The National Chamber of Exporters of Sri Lanka (NCE) is the only Trade Chamber that exclusively serves Sri Lankan Exporters with a healthy number of member companies who are engaged in exports across all products and services and service providers to exporters are highlighting several areas that needs attention.
Recognition of the Chamber among the exporter community has grown over the years due to its achievements. Today its membership includes some of the leading Export Houses in Sri Lanka. The Chamber is the “Voice of the Exporter” as it engages in advocacy related to trade development and facilitation.
The Council is assembling monthly to discuss the progress of the Exports sector as well as the issues and barriers faced by the exporters. This enables engaging in a dialogue, to identify how the NCE should champion the advocacy process, to facilitate exporters.
The Chamber has also taken pride in promoting Ethical Trading values for sustainable growth of its Members in the International Market Place. To support the same NCE is the only Trade Chamber in Sri Lanka that issues an independently verified, internationally recognized Certificate of Ethical Trading (CET) to its Members.
Following are the areas identified by the NCE
1. Export Council of Ministers
The Export Council of Ministers was reactivated in September 2020, 28 years, after it was established in 1972, with a view to providing solutions and guidance to resolve issues faced by the Exporters, as well as explore strategies to develop Exports. The first meeting was held in September 2020. However there has not been any other meetings held afterwards and NCE strongly believes that being the only Trade Chamber for Exporters in Sri Lanka, it is important to have Chamber representation at this Export Council.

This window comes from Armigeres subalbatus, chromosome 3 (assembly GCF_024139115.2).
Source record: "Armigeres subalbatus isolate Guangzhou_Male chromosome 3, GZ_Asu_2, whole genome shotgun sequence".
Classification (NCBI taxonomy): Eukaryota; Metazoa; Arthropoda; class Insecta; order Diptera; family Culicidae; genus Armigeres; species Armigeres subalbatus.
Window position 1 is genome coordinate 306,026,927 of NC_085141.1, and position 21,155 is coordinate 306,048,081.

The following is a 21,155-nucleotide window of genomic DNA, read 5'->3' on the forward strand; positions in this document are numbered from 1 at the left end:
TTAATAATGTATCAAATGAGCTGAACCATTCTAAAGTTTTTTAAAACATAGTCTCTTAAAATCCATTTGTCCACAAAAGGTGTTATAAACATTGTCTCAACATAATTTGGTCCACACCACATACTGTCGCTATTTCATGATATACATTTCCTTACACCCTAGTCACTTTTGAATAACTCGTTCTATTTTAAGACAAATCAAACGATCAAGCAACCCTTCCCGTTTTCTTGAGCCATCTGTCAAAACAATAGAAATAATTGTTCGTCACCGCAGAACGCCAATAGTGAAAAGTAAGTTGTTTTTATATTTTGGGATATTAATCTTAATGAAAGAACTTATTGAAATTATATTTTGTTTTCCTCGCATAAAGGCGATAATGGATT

2. Shortage of Exchange
The Exporter has expressed its concerns over the shortage of foreign exchange in the forex market. They are not in a position to pay their import bills for the raw materials and machinery imported, for the purpose of export manufacturing. However, to date, there has not been adequate direction provided by “Powers that Matter” for officials to facilitate exporters. Further, the regulatory measures to convert export proceedings immediately, which is required due to the current situations in the market, dampens the incentive for the exporter to earn more foreign exchange, since there is an immediate loss incurred, as opposed to the possibility of gains in the future.
3. Vaccination of Staff
Many of the Exporter manufacturing facilities have a large number of workers. These facilities are the production points for Exports that bring the country a vast majority of foreign exchange earnings. It is a priority to provide the right kind of protection to this workforce.
Productivity of these facilities has reduced due to absenteeism as a result of employees being infected. A further cost of treating and quarantine process is often borne by the Exporters themselves, which is an additional burden on the exporters. Therefore, it is important to enabling the exporters to obtain priority for their employees to be vaccinated.
4. Opening up new markets
During the past one and a half years, Exporters were facing difficulties in reaching new markets, due to the ongoing pandemic situation. However, it has to be highlighted that the Sri Lankan Missions based abroad, has been an immense support to Exporters in expanding their market destinations. It is important to widen our destinations, to ensure that any shock occurring in the global economy is well-handled, and the impact is smoothed out.
The NCE which made the ‘Market Access programme” a top priority has obtained the support of the SL Missions to open up avenues to new markets. With the support of these Sri Lankan foreign missions, virtual events are organized to share the experience, market trends as well as highlight the potential in each market selected. Some of the identified countries were the USA, South Africa, Austria, Australia, Japan, Brazil and India.
Furthermore, the NCE has contacted overseas trade chambers, to enter into MoUs to generate mutually beneficial partnerships to enhance two-way trade between countries. The Chambers are expected to uplift each other members through the exchange of market information, extend supportive services and creating market linkages between members.
5. X-press pearl debacle